China’s gold output for the first five months of this year rose 3.67 percent year-on-year to hit 132.02 metric tons, according to statistics released on Tuesday by the Ministry of Industry and Information Technology (MIIT).
Of the total, 109.13 metric tons came from ferrous mines, up 4.55 percent year-on-year, according to the MIIT data.
Non-ferrous mines contributed 22.89 metric tons, down 0.3 percent year-on-year, the statistics said.
China became the world’s largest gold producer in 2007. Its gold output reached 340.876 metric tons in 2010.
International gold prices have skyrocketed since February, reaching 1,570 U.S dollars per ounce in late April. This week’s price is around 1,545 U.S. dollars per ounce.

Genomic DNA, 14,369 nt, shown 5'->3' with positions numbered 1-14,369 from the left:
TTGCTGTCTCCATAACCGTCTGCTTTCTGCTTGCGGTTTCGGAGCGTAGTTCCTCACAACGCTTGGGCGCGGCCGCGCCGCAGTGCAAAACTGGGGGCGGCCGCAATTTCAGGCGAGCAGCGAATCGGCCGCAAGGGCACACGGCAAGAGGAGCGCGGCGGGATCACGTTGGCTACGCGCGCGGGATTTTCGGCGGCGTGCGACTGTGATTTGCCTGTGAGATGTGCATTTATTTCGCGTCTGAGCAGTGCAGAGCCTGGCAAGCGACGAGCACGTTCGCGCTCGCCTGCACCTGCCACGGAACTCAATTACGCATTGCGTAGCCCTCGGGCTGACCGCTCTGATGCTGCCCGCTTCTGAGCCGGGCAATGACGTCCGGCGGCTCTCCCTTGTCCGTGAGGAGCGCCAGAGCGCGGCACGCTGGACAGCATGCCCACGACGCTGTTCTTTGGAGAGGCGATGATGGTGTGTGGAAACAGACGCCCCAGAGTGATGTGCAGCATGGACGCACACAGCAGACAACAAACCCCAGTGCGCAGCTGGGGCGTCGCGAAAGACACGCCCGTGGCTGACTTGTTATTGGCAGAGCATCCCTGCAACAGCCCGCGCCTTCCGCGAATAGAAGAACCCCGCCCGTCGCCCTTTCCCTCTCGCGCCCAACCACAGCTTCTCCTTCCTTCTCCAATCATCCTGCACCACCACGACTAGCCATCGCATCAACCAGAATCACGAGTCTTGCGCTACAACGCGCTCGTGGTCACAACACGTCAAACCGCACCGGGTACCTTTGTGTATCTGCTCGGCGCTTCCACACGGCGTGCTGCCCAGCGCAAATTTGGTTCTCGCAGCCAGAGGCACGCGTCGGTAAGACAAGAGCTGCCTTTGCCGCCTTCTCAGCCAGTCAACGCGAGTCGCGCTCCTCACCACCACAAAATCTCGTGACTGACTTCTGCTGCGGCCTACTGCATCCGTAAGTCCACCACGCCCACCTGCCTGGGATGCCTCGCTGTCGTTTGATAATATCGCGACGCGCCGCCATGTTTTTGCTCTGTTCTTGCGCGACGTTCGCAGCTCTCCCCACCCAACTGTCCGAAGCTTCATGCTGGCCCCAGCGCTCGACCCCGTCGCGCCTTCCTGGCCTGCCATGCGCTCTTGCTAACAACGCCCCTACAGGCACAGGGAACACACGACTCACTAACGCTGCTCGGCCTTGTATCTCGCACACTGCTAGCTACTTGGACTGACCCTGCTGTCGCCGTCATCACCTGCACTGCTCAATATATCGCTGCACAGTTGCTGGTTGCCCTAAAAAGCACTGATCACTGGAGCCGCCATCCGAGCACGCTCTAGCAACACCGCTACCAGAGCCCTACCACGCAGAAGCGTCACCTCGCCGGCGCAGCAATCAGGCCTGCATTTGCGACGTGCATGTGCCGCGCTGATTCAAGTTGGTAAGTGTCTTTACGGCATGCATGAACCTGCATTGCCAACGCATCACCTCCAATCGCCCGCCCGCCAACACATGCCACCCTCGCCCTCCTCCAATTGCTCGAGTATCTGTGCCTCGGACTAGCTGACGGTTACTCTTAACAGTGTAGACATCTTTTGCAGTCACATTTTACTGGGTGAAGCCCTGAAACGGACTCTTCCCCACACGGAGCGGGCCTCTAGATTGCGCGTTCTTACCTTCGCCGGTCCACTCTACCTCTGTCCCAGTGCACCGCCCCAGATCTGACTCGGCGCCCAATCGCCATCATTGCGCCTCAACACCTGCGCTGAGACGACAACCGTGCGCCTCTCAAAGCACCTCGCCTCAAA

According to a report issued Tuesday by GFMS, a global precious metals consultancy firm, the price of gold is expected to top 1,600 U.S. dollars in the second half of the year as demand continues to increase.
The report said demand remains the key element in affecting gold prices, as developed economies around the world have kept interest rates low and investors remain cautious about global currency investment in light of the sovereign debt crisis.